Cambridge Analytica was at the time, managed by Steve Bannon, and remains owned and financed by Robert Mercer. In June 2016, the Trump campaign hired Cambridge Analytica to take over its data operations. The WSJ reported on Friday that Robert Mueller has requested that Cambridge Analytica turn over internal documents as part of its investigation.

Some detail on the FB data: In 2015, a University of Cambridge researcher Aleksandr Kogan harvested data on millions of Americans by getting them to use his FB research app, “thisisyourdigitallife,” which offered a personality prediction, and was billed on FB as “a research app used by psychologists.”

Kogan then passed the data to Christopher Wylie of Eunoia Technologies, who used the personal information to create psychological and political profiles, and then target them with political ads designed to work with their particular psychological makeup.

We know about this because Wylie just came forward to the Observer, which broke the story. The Observer reports that Wylie: (edits and brackets by Wrongo)

Was the gay Canadian vegan who somehow ended up creating ‘Steve Bannon’s psychological warfare mindfuck tool’… [And they quote him saying] we ‘broke’ Facebook…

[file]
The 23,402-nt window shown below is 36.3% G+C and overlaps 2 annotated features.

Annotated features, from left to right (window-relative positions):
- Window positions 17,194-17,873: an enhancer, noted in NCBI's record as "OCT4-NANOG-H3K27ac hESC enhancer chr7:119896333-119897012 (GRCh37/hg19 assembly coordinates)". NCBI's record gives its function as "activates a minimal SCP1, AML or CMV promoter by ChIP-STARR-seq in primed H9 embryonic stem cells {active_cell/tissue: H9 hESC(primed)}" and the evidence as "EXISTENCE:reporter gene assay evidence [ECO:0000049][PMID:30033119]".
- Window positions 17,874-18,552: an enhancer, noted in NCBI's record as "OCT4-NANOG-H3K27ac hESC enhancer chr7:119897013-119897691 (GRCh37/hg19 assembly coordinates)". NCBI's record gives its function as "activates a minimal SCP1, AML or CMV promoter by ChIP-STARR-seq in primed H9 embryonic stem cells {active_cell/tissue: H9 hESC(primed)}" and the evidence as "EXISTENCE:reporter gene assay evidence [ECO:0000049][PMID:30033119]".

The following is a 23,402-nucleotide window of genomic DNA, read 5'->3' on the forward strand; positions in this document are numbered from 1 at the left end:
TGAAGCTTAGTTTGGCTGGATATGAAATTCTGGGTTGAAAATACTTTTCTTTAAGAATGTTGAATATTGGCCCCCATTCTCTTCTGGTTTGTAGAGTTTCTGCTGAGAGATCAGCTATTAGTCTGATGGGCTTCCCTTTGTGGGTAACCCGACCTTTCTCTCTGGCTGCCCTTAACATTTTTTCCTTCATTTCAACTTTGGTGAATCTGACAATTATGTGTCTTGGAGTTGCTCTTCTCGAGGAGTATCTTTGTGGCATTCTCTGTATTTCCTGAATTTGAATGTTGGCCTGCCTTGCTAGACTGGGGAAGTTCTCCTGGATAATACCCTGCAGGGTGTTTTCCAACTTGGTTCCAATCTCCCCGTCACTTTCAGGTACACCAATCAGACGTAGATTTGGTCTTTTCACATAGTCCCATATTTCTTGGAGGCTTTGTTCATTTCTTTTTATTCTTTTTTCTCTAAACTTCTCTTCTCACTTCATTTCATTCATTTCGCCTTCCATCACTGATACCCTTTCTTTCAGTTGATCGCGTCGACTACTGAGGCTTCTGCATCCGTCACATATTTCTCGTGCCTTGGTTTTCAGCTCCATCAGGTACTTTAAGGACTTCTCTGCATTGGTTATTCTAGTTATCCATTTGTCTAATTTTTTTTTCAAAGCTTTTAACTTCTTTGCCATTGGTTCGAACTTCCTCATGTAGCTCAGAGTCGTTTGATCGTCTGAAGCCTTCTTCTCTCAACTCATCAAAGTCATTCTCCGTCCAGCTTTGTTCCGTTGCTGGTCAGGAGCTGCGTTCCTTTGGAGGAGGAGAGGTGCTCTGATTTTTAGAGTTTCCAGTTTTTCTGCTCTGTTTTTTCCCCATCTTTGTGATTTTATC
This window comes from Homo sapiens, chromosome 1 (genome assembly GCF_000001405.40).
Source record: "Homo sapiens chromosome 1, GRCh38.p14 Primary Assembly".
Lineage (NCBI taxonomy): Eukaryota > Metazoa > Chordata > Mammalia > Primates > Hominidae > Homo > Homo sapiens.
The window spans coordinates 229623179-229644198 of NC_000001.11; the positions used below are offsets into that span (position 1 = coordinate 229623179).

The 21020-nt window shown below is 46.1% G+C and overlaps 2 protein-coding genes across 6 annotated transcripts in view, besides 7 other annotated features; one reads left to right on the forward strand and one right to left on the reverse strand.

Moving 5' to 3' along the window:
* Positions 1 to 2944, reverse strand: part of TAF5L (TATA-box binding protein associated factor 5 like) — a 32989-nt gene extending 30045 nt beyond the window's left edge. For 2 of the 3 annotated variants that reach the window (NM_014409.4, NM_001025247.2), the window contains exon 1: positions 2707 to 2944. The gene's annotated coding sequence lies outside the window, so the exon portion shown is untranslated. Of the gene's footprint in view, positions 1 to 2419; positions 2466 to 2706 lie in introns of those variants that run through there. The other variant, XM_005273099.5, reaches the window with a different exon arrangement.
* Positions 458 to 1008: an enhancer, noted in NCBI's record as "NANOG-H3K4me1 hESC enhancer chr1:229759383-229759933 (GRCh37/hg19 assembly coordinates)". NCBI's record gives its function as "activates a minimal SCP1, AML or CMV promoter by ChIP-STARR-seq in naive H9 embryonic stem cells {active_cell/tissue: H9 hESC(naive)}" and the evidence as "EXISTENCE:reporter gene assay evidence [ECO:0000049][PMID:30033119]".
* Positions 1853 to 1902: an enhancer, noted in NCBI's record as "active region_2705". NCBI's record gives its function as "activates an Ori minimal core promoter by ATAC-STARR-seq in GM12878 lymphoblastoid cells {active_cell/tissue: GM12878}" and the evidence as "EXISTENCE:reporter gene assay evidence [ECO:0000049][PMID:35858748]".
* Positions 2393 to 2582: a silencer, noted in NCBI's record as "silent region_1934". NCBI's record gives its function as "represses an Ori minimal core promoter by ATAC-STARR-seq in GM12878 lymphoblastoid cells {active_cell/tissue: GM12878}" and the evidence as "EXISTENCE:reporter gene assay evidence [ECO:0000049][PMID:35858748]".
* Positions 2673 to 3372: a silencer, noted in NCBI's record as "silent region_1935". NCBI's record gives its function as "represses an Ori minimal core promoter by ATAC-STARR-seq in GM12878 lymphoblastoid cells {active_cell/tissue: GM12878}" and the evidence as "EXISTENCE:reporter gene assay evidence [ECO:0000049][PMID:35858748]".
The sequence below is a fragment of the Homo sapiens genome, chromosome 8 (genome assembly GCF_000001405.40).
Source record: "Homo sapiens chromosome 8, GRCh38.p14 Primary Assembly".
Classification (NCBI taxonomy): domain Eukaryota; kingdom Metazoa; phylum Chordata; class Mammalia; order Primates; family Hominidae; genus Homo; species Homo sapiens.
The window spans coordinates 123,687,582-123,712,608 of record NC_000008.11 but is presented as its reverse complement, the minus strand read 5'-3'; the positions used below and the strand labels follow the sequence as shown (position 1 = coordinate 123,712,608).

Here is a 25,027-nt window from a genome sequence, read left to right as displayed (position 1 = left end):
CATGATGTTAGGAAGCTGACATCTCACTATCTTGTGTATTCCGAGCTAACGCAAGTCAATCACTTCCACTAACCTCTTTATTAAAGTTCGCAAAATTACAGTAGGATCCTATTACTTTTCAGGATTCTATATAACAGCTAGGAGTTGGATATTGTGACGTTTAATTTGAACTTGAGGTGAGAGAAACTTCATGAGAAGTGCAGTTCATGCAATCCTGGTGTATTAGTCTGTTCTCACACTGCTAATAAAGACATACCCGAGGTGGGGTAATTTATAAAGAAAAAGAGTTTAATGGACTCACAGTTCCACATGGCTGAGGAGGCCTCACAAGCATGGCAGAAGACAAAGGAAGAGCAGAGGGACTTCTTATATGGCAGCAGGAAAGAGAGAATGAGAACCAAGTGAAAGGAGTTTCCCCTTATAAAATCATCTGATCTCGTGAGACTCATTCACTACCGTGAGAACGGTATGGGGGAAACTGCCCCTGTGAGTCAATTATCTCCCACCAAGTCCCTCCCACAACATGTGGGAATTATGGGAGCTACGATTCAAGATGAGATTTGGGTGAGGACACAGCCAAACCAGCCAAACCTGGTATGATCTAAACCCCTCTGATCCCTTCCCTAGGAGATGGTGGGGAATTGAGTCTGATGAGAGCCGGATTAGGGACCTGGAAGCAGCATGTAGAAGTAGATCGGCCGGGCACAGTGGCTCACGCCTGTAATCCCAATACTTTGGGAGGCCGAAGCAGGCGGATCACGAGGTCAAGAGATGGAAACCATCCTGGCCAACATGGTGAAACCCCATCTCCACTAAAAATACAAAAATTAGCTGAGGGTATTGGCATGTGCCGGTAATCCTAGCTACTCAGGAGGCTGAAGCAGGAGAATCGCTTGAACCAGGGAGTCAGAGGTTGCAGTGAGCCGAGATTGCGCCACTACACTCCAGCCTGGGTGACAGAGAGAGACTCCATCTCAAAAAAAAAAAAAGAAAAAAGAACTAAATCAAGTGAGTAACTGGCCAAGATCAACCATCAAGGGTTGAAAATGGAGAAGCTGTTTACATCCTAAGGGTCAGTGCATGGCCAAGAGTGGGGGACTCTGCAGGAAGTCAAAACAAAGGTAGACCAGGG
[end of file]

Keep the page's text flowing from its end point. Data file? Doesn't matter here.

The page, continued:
Cambridge Analytica also was used in the Brexit election campaign on the side of the “Leave” faction. And, The Hill reports that CA met with the Russian oil firm, Lukoil, three times in 2014 and 2015. Lukoil was apparently interested in how data could be used to target US voters.

When this story broke, Facebook banned Cambridge Analytica from advertising on its platform. But, The Guardian reports that Facebook had known about this misuse of its data for two years, doing nothing about it. Facebook acknowledges that the data were obtained legally, but that this use violates its policies

Until now, Wrongo has been agnostic about foreign meddling in the 2016 election. But finally, this may be where the Mueller investigation is heading: Collaboration by the Trump campaign (through Cambridge Analytica) and Russian operatives on the development and deployment of these robustly targeted digital advertisements. This becomes clearer since the Guardian reports that Kogan, the data gatherer, was also working for a St. Petersburg university while he was working for Cambridge and running his app. The Guardian also implies that he had funding from the Russian government.